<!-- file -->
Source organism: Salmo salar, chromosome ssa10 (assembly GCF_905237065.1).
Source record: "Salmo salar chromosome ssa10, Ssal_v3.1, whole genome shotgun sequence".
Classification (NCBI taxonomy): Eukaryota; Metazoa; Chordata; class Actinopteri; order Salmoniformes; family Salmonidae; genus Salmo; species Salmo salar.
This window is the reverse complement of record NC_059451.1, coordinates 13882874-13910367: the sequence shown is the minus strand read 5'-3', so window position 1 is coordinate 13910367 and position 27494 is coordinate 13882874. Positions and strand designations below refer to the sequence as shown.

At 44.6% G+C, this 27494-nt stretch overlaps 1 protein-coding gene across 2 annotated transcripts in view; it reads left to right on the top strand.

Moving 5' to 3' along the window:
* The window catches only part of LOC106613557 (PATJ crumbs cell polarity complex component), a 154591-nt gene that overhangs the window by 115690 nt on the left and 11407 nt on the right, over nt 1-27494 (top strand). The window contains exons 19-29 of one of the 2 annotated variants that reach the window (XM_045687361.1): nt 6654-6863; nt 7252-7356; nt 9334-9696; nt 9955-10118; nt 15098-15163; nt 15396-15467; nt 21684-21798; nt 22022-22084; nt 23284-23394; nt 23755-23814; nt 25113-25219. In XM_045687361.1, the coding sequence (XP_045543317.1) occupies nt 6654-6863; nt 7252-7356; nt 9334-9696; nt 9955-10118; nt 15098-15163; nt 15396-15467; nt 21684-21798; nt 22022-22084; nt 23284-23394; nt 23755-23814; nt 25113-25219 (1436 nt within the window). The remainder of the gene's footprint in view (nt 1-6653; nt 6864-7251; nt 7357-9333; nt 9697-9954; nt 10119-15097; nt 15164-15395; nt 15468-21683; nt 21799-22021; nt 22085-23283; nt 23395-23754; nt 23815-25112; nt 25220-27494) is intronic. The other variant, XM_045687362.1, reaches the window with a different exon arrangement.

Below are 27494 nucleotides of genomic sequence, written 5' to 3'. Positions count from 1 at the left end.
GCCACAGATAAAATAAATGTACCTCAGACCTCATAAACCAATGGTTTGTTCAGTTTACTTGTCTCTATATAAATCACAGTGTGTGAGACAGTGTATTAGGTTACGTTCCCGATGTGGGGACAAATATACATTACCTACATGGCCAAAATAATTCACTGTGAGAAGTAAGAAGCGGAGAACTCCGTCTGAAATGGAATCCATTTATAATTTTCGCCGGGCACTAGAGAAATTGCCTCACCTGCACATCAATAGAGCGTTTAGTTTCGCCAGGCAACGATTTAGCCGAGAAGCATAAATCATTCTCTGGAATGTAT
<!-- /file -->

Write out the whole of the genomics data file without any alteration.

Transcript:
Source organism: Salmo salar, chromosome ssa10 (assembly GCF_905237065.1).
Source record: "Salmo salar chromosome ssa10, Ssal_v3.1, whole genome shotgun sequence".
Classification (NCBI taxonomy): Eukaryota; Metazoa; Chordata; class Actinopteri; order Salmoniformes; family Salmonidae; genus Salmo; species Salmo salar.
This window is the reverse complement of record NC_059451.1, coordinates 13882874-13910367: the sequence shown is the minus strand read 5'-3', so window position 1 is coordinate 13910367 and position 27494 is coordinate 13882874. Positions and strand designations below refer to the sequence as shown.

At 44.6% G+C, this 27494-nt stretch overlaps 1 protein-coding gene across 2 annotated transcripts in view; it reads left to right on the top strand.

Moving 5' to 3' along the window:
* The window catches only part of LOC106613557 (PATJ crumbs cell polarity complex component), a 154591-nt gene that overhangs the window by 115690 nt on the left and 11407 nt on the right, over nt 1-27494 (top strand). The window contains exons 19-29 of one of the 2 annotated variants that reach the window (XM_045687361.1): nt 6654-6863; nt 7252-7356; nt 9334-9696; nt 9955-10118; nt 15098-15163; nt 15396-15467; nt 21684-21798; nt 22022-22084; nt 23284-23394; nt 23755-23814; nt 25113-25219. In XM_045687361.1, the coding sequence (XP_045543317.1) occupies nt 6654-6863; nt 7252-7356; nt 9334-9696; nt 9955-10118; nt 15098-15163; nt 15396-15467; nt 21684-21798; nt 22022-22084; nt 23284-23394; nt 23755-23814; nt 25113-25219 (1436 nt within the window). The remainder of the gene's footprint in view (nt 1-6653; nt 6864-7251; nt 7357-9333; nt 9697-9954; nt 10119-15097; nt 15164-15395; nt 15468-21683; nt 21799-22021; nt 22085-23283; nt 23395-23754; nt 23815-25112; nt 25220-27494) is intronic. The other variant, XM_045687362.1, reaches the window with a different exon arrangement.

Below are 27494 nucleotides of genomic sequence, written 5' to 3'. Positions count from 1 at the left end.
GCCACAGATAAAATAAATGTACCTCAGACCTCATAAACCAATGGTTTGTTCAGTTTACTTGTCTCTATATAAATCACAGTGTGTGAGACAGTGTATTAGGTTACGTTCCCGATGTGGGGACAAATATACATTACCTACATGGCCAAAATAATTCACTGTGAGAAGTAAGAAGCGGAGAACTCCGTCTGAAATGGAATCCATTTATAATTTTCGCCGGGCACTAGAGAAATTGCCTCACCTGCACATCAATAGAGCGTTTAGTTTCGCCAGGCAACGATTTAGCCGAGAAGCATAAATCATTCTCTGGAATGTAT